(Korean) Text Analysis in R and Pajek [INCOMPLETE]

R and its almost endless library of packages and plug-ins (CRAN) mean that you can do almost anything in R, including text analysis and network analysis. While you could do everything in R, that doesn’t mean you should. Specialized network analysis software can also be very useful when interpreting, analyzing or visualizing a network, as opposed to trying to automate everything with an R script. You don’t have to be monogamous: you can love R and you can love other software too.

The following is a tutorial explains how R can be used for text analysis (including creating word clouds) and then how your network can be exported, so you can analyze it in Pajek.

  • Loading the corpus (text), processing it and doing basic analysis (word counts) is done using the quanteda package (detailed guide here)
  • Making a Word Cloud is done using ggplot2 (detailed guide here)
  • We then show you how to export the package to Pajek, a popular open source network analysis and visualization software (official page here)

You can install the aforementioned R packages by typing:

install.packages('quanteda')
install.packages('ggplot2')

Even if you did install the packages earlier, typing the install command again will simply re-check, and if needed, update the package.

Loading Text Corpus

First you need to load the text you want to analyze into R. In this particular example the text is comments scraped from a website and stored in a TXT file (which you can open in Windows with Notepad). Every line is a new comment. The filename is ‘comments.txt‘.

In the first code chunk below, we start by loading the package quanteda using the library command.

Then we import the text from comments.txt into a data frame using the read.csv command. This command is used to load CSV files (“comma separated values”, a kind of spreadsheet). Because commas are the default separator in a CSV file, and our comments might contain commas, we need to put something else as a separator to not mess everything up. Basically anything that we are sure won’t appear in the text. In this example we make sep = “|”.

For easier processing we name the column containing the text ‘text’ using the names command.

library(quanteda)
textfile <- read.csv('comments.txt', sep= "|")
names(textfile) <- c('text')

Next we add the comment_ label to each piece of text (this is a feature of quanteda, which can also do more complex text analysis than what is shown in this example). And then we view a summary of the text corpus. You can also click on text.corpus in R Studio to see what’s inside.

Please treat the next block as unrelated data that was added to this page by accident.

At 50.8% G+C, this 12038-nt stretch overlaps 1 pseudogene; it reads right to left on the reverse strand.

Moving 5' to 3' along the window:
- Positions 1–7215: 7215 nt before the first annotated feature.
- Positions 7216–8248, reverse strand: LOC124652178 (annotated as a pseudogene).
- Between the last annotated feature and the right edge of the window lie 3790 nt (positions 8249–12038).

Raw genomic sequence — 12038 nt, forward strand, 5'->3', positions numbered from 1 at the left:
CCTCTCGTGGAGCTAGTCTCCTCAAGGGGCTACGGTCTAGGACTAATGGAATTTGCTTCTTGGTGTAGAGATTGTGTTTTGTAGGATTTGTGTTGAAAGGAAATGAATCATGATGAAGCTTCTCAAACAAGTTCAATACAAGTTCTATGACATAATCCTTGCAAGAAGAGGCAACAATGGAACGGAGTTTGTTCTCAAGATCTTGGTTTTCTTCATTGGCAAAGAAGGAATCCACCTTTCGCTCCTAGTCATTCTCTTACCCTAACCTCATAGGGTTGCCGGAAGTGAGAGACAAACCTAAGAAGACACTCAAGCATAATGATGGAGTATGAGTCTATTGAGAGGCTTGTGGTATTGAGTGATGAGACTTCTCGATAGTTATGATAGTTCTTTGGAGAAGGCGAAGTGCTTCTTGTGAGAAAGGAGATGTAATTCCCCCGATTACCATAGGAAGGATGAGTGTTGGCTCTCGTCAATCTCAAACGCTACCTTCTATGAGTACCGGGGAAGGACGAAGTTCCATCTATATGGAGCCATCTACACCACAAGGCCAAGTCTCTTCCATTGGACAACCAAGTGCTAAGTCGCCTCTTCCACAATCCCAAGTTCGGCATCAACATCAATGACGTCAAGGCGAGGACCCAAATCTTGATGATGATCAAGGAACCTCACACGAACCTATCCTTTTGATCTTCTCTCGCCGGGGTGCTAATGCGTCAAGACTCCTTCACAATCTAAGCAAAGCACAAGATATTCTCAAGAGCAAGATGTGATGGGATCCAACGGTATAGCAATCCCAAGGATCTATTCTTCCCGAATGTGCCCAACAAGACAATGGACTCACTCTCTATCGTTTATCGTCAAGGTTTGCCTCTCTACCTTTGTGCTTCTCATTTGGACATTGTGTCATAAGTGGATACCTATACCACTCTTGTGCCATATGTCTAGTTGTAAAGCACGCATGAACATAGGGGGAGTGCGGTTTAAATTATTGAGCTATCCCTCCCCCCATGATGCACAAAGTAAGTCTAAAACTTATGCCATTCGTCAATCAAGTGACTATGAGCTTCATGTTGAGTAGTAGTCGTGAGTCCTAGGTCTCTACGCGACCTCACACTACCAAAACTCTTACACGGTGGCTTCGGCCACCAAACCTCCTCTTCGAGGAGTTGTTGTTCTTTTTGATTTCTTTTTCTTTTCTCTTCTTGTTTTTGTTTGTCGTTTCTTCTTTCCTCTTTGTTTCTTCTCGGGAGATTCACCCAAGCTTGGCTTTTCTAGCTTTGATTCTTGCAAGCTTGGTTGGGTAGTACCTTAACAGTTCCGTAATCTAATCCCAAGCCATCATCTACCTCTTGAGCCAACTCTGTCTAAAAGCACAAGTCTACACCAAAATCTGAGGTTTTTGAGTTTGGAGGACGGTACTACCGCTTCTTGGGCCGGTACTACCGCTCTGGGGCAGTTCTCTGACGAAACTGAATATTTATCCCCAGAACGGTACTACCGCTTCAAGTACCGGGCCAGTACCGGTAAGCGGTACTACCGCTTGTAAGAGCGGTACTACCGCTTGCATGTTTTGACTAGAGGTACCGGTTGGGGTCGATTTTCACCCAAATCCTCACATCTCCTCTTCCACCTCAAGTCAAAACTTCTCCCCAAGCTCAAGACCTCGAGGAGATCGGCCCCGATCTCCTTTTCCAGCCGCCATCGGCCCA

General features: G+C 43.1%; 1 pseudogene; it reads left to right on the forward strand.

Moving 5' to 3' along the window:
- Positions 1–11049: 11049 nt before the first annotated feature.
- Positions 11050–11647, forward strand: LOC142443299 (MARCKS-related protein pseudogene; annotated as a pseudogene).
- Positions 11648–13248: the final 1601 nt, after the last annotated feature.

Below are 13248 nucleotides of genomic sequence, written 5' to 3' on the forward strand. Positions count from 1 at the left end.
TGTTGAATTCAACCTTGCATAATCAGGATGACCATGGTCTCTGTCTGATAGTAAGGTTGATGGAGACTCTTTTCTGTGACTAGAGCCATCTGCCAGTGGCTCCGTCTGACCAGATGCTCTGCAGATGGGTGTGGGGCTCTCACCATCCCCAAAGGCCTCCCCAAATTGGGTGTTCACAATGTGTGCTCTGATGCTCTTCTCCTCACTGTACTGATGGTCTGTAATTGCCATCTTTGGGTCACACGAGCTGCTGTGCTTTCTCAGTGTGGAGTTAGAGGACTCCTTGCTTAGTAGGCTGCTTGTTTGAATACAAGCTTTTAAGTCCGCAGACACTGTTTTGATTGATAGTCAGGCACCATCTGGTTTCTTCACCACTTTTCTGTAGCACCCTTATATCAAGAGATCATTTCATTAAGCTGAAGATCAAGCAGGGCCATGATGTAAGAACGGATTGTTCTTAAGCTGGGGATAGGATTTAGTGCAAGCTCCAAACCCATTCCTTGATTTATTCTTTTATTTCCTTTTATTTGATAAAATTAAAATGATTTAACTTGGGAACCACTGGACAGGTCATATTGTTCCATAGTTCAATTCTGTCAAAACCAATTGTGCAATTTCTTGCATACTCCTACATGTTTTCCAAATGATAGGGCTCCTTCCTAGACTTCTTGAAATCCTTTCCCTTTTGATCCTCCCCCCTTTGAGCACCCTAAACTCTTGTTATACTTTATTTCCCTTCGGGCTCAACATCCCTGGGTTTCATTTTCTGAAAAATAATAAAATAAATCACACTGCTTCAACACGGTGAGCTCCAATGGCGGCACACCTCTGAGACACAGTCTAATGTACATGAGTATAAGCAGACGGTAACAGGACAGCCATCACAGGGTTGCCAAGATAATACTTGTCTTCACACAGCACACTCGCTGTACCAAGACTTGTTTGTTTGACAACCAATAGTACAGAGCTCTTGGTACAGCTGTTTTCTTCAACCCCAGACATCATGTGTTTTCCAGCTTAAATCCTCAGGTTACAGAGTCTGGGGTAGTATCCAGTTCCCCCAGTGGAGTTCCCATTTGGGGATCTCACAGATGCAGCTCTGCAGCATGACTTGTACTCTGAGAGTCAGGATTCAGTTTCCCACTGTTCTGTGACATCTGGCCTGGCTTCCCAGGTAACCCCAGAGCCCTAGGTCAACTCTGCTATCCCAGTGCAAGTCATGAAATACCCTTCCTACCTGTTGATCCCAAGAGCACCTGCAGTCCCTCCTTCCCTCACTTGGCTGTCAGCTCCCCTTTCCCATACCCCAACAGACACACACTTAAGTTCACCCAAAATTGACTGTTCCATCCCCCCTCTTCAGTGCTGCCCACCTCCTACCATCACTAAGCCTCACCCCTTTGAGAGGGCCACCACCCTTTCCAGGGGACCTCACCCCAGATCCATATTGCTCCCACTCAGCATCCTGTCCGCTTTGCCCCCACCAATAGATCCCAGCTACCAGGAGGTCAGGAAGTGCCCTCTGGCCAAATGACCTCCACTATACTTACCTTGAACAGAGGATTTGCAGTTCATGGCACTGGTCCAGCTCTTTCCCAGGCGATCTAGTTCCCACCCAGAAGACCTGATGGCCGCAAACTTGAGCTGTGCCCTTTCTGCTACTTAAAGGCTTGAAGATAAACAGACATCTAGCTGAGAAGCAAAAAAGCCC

textfile$label <- paste0('comment_', row.names(textfile))
text.corpus <- corpus(textfile)
summary(text.corpus)

Tadaaa! We have imported our text corpus. Now it’s time to process!

Text Processing

The next bit of code let’s you process text, basically cleaning it up.

We begin by removing punctuation and numbers, because they are not important in this particular situation.

text.tokens <- tokens(text.corpus, remove_punct = TRUE, remove_numbers = TRUE)

Then we remove stop words like “the”, “a”, etc. which we do not want to analyze. quanteda is awesome in that it has libraries of commonly used stop words for multiple languages. See here. In this case we use Korean stopwords (language ko) from the marimo repository.

text.tokens <- tokens_select(text.tokens, stopwords('ko', source='marimo'), selection='remove')

The list of stopwords should be critically assessed. The scraped website comments that we used to try this out were filled with slang, for example. And so many additional stopwords were added. An example of the kind of Korean-language stopwords that might need to be added can be found in this example of Korean text analysis with quanteda on Github. You can also identify stopwords from the word frequency analysis (see below).

You can also do some other processing, such as reducing words to the word stem or harmonizing all words to lower case. These aren’t relevant when processing a Korean language text, but they may be relevant for other languages, such as English.

text.tokens <- tokens_wordstem(text.tokens)
text.tokens <- tokens_tolower(text.tokens)

When you’re done, you can compile all the beautifully clean processed text into a document feature matrix.

text.dfm.final <- dfm(text.tokens)

Word Frequency and Word Cloud

Finally, we can start to do the fun stuff, text analysis! As a first step its worthwhile to look at the word frequency analysis to see if there are any frequently used words “polluting” your analysis. For example, in an analysis about a movie, you may want to remove the title of the movie. The code for producing a word frequency data frame named wfreq is below, with the 100 most frequently occurring words:

wfreq <-topfeatures(text.dfm.final, 100) %>% as.data.frame()

The word frequency data can also be converted into a word cloud, whereby more frequently occurring words appear larger and in the center of the cloud.

set.seed(132); textplot_wordcloud(text.dfm.final, max_words = 100)

Depending on the text used, this enables you to generate word clouds that will look something like this…

Export to Pajek

(to be added)

co.matrix <- fcm(text.tokens, context= 'document', tri= F) #generate co-word matrix (within same review) feat <- names(topfeatures(co.matrix, 30)) #select top-30 words